- Surveillance and Workers' Comp ClaimsIf you file a claim for Workers’ Compensation benefits, be aware that employers and their insurance companies routinely hire private investigators to monitor claimants’ activities after the workplace accident.
- Business Lawyer Explains Special Considerations when Terminating EmployeesThere are a number of laws and regulations in place that protect employees from unlawful and unwarranted termination. Because of these, it is vital to ensure that there is a legitimate reason the worker is being fired, there is evidence to back up the claim and the individual is not protected by certain stipulations.
- Role of Employee Handbooks in At-Will EmploymentThe employee handbook is usually one of the first things a new worker receives after he or she is inducted into the training program in a company. These documents may or may not necessitate the use of signatures, but when they do it is to prove that the individual is aware there is a handbook, that the contents have been read and that the employee will abide by the regulations while at the job.
- Workers’ Compensation: What if I Have Two Jobs?Generally, in Maryland, you will only be able to receive workers’ compensation benefits from the job where you suffered your workplace accident or illness.
- Problems with not Paying Employees ProperlyIt is important to understand that a fair wage for work is important. As the middle class is shrinking more with each passing year, money is ever more essential to daily and weekly living. Emotional, financial and psychological damage may occur when a paycheck is not paid out to an employee properly or as required by federal or state laws.
- Undocumented Immigrants and Workers' CompensationUndocumented immigrants make up 3.5 percent of the total population of the United States, according to statistics available from 2014.
- All Employment and Labor Law Related Articles
Workers' Compensation Handbook
- Workers' Compensation Law Handbook
Everything about Workers' Compensation on one page.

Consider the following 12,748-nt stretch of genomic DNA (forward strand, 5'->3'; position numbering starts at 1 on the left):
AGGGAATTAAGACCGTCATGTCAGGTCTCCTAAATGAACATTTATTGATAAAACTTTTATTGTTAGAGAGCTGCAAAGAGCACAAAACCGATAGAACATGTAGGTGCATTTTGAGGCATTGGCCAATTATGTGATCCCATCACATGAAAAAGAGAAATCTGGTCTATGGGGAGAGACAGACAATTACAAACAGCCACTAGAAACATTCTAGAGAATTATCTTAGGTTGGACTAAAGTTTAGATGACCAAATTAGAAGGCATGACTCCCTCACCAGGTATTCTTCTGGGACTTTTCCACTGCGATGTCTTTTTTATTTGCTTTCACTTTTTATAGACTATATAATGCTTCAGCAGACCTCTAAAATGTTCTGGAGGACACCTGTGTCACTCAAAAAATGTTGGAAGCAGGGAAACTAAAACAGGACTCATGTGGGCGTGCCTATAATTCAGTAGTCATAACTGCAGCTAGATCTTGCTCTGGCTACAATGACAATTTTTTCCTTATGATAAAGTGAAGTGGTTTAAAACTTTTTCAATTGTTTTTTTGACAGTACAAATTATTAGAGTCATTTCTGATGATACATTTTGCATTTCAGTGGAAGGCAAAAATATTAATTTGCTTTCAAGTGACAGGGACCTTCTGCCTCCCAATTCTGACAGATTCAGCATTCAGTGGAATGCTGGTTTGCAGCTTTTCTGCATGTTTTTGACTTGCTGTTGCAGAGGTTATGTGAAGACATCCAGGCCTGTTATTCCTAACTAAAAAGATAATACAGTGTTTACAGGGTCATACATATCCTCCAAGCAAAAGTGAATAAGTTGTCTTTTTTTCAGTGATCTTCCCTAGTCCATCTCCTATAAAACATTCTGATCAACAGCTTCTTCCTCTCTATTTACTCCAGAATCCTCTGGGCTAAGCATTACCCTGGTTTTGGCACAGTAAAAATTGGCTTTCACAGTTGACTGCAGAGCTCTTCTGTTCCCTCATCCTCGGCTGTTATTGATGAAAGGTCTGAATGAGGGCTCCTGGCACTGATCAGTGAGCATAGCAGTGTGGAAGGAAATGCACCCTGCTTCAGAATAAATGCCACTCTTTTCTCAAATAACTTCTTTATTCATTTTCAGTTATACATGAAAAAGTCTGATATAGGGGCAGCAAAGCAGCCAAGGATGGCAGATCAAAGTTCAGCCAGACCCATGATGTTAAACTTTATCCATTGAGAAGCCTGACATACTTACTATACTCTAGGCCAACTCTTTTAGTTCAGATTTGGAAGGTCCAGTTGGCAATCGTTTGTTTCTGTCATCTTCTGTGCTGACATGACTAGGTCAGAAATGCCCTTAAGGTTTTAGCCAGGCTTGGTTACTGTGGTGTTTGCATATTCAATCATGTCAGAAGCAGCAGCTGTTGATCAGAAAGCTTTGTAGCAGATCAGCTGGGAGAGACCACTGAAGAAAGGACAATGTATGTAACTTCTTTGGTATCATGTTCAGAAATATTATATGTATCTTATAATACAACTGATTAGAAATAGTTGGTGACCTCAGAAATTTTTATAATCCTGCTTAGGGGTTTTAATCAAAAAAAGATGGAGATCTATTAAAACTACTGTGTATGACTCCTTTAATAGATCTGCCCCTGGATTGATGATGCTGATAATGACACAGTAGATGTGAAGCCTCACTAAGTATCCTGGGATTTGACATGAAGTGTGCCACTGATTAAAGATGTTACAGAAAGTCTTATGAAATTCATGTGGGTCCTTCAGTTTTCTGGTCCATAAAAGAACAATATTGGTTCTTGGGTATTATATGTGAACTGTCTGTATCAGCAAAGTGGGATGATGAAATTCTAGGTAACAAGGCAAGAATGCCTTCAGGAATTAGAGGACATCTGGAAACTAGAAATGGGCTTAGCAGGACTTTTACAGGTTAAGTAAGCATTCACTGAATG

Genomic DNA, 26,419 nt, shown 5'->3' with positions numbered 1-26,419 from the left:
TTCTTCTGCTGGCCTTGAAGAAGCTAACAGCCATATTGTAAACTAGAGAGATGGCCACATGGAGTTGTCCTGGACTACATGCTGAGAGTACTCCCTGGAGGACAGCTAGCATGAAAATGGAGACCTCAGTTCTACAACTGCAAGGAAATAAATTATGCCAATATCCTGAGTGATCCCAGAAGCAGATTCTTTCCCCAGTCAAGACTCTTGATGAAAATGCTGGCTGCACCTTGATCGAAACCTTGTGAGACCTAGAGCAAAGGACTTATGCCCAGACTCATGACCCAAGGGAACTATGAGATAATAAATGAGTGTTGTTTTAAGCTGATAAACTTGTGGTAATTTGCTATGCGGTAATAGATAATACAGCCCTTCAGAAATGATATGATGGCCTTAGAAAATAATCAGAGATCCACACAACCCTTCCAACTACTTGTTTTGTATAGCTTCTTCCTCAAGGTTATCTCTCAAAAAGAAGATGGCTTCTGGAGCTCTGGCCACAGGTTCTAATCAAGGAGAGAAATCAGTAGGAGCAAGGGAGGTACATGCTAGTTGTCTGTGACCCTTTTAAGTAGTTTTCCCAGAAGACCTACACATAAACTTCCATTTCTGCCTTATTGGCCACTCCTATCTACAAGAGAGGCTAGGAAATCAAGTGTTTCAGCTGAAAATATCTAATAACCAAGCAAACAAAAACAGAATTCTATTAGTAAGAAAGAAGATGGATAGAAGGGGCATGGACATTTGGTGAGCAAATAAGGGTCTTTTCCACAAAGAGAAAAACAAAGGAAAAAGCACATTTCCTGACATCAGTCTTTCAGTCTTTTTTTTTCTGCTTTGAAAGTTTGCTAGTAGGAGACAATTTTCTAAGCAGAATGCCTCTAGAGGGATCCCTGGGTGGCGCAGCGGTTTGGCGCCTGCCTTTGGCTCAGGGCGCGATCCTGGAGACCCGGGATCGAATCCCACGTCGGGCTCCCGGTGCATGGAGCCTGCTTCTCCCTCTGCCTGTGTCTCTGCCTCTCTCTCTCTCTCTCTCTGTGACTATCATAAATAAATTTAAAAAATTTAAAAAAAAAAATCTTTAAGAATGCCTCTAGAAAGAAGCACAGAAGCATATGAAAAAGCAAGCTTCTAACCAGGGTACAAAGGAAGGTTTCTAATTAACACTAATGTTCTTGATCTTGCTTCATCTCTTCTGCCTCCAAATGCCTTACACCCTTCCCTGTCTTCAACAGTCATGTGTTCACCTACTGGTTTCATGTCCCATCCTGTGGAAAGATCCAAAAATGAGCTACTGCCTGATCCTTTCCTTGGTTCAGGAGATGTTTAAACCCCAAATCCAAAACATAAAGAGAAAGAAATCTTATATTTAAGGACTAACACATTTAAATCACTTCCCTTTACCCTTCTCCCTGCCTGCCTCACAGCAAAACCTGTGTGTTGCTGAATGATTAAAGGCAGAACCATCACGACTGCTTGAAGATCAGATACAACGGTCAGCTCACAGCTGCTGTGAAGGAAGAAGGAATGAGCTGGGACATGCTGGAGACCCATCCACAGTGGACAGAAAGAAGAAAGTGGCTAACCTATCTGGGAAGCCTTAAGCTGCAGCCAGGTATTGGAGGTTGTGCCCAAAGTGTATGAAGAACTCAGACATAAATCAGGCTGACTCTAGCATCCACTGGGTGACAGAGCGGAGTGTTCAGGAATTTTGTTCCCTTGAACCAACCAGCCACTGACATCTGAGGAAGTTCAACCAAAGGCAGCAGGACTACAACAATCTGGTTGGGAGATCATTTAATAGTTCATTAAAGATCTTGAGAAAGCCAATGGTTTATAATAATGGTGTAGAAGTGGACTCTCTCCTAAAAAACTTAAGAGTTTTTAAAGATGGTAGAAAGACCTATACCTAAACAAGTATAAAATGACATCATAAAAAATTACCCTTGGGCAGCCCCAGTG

Workers' Compensation Boards by State
Workers' Compensation Law - US
- ABA - Workers' Compensation and Employers Liability Law Committee
Committee members include plaintiff’s attorneys, defense and insurance lawyers, public officials, and judges. The group publishes a newsletter and hosts training events for workers’ compensation professionals.
- Black Lung Benefits Act
This law provides benefits to coal miners suffering from black lung disease. Family members of deceased miners may also qualify.
- Division of Coal Mine Workers' Compensation
This federal program handles claims for benefits under the Black Lung Benefits Act. Miners and their families currently involved in the claims process should check back regularly for announcements.
- Division of Energy Employees Occupational Illness Compensation
Information for nuclear weapons workers who suffered radiation exposure while employed by the Department of Energy. Lump-sum payments and reimbursement for medical expenses may be available.
- Division of Federal Employees' Compensation
Millions of government employees are covered by federal workers’ compensation insurance. An electronic filing portal allows workers to file a claim through the website.
- Division of Longshore and Harbor Workers' Compensation
Forms and claim procedures for injured waterfront workers, overseas government and military contractors, offshore oil rig employees, and others covered by the federal longshore programs.
- Federal Employees’ Compensation Act
Indexed version of the act, published by the Division of Federal Employee’s Compensation. This law provides compensation and rehabilitation assistance to non-military employees of the federal government.
- Occupational Safety and Health Organization
Since its creation in 1970, OSHA has made workplaces safer through enforcement of federal regulations, education and training, and industry outreach programs.
- Office of Workers' Compensation Programs - USDOL
News and information about the agency in charge of workers’ compensation programs for civilian employees of the federal government, department of energy workers, longshoremen, and coal miners.
- Safety, Health and Return-to-Employment (SHARE) Initiative
The SHARE Initiative was developed to promote occupational safety for federal employees. A performance chart shows the program’s impact on the largest government agencies.
- Workers' Compensation - Insurance Information Institute
Up-to-date information about workers’ compensation in all 50 states and the federal system. State-specific data is presented in chart format, making it easy to compare each state’s system.
- Workers' Compensation - Overview
A brief summary of workers’ compensation laws in the United States, with emphasis on major pieces of federal legislation. Published by the Legal Information Institute at Cornell University.
- Workers' Compensation and the Americans with Disabilities Act of 1990
Enforcement guidance published by the Equal Employment Opportunity Commission (EEOC). Discusses the relationship between the ADA and state workers’ compensation programs.
- Workers' Compensation Research Institute
Analysis of workers’ compensation laws and administrative actions. The information compiled by this non-profit organization is used by lawmakers looking for objective insight into their state’s system.
- Workers' Compensation Resources - AFL-CIO
Pro-worker advocacy resources, including tools for navigating the workers’ compensation programs in every state. An extensive resource library contains articles, fact sheets, videos, and more.